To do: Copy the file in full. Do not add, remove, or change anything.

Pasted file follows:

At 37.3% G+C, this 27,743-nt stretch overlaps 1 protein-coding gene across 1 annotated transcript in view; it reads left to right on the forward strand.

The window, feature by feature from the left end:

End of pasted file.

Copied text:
At 37.3% G+C, this 27,743-nt stretch overlaps 1 protein-coding gene across 1 annotated transcript in view; it reads left to right on the forward strand.

The window, feature by feature from the left end: